In a few weeks, my colleague Maribeth Gandy and I will be presenting a paper at UIST 2014 (ACM's User Interface Software and Technology conference), reflecting back on what we learned from our DART system (The Designer's Augmented Reality Toolkit, the first paper on DART was published at UIST 2004!).
Along with our paper, we want to demo some of the old work we did with DART, but 10 years is an eternity in computer time! Fortunately, some of the old laptops and technology are still sitting on shelves, so today we fired a few of them up. Much to our surprise, one of the Toshiba laptops was actually hibernating, not shut down. DART was created as an extension to (then Macromedia, now Adobe) Director, the authoring environment for Shockwave content. And, low and behold, Director was sitting there running! Poking around, it appears we put this machine to sleep in 2007 or so; it's like waking a fairy tale creature (minus the kissing part).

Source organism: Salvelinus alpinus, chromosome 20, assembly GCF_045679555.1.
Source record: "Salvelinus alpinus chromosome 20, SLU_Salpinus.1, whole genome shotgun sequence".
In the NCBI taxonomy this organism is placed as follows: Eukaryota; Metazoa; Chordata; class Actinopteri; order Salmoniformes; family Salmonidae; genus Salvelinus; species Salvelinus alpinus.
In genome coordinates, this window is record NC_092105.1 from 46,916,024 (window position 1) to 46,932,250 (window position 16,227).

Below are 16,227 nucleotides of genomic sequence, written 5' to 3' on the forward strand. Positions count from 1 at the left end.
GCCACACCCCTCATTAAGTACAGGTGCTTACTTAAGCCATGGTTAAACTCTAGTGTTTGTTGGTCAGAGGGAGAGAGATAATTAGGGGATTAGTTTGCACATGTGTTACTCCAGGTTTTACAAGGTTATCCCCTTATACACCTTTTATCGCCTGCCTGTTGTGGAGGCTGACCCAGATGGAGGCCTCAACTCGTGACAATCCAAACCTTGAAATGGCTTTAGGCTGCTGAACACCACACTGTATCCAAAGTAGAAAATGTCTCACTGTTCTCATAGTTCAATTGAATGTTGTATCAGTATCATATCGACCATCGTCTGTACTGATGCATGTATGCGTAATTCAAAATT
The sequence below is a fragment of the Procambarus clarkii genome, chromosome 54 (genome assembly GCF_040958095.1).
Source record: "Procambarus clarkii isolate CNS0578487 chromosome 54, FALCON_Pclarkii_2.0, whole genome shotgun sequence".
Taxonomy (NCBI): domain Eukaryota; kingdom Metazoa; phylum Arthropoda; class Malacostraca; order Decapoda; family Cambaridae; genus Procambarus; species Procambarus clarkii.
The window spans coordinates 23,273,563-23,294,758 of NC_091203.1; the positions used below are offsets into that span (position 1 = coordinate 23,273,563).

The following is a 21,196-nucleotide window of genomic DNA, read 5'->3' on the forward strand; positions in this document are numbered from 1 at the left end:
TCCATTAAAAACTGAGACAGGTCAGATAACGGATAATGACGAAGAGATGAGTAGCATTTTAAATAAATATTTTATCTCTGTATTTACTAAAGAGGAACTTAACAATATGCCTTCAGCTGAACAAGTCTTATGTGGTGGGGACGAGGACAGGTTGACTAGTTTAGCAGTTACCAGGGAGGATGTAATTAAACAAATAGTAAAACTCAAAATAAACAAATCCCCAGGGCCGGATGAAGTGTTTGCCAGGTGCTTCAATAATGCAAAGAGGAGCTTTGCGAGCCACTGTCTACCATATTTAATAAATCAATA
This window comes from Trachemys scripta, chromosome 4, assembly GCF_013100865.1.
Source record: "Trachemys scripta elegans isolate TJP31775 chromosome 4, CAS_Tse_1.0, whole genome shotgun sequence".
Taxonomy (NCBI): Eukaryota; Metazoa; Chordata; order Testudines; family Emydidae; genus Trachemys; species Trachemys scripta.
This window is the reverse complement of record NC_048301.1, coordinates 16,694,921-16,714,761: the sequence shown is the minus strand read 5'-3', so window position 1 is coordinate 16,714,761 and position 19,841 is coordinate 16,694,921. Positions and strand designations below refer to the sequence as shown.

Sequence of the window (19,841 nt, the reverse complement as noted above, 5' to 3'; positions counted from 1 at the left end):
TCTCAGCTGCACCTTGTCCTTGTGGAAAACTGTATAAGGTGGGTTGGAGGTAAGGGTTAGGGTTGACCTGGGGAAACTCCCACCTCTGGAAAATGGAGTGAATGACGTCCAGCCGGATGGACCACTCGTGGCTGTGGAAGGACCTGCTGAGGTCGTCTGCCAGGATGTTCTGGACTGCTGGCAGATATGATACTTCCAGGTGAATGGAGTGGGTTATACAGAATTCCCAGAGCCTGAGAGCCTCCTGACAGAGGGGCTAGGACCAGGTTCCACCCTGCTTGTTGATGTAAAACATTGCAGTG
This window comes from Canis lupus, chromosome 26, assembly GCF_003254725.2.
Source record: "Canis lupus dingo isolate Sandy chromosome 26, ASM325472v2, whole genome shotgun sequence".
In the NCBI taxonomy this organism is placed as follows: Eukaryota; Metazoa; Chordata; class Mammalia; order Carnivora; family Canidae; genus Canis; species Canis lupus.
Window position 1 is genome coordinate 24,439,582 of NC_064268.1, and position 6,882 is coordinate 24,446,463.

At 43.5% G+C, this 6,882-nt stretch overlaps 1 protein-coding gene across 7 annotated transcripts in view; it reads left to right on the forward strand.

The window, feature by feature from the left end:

If you look closely, you can see the cracks on the display (from us holding it up as a tablet; this is one of those original convertible tablets from the early 2000's, complete with Wacom Pen). We're very afraid to connect this to the internet; it's such an old unpatched version of Windows XP, god knows what will happen.
A few other windows were open, too: a file browser, where the newest date was the CVS directory (CVS, so old-school!), 2-18-2005, 5:24pm. And, a Microsoft Paint window, with a video frame from Four Angry Men open. Good times!
We've got a lot of work to do resurrecting this stuff, but it's going to be a ton of fun, and I'm really looking forward to bringing it all to UIST! Here's the lab table as I left it today, covered with a pile of tech more than a decade old. See if you can find the tiny Intersense trackers that cost us ~$10,000 each back then!
Just for old times sake, here's a few videos related to DART.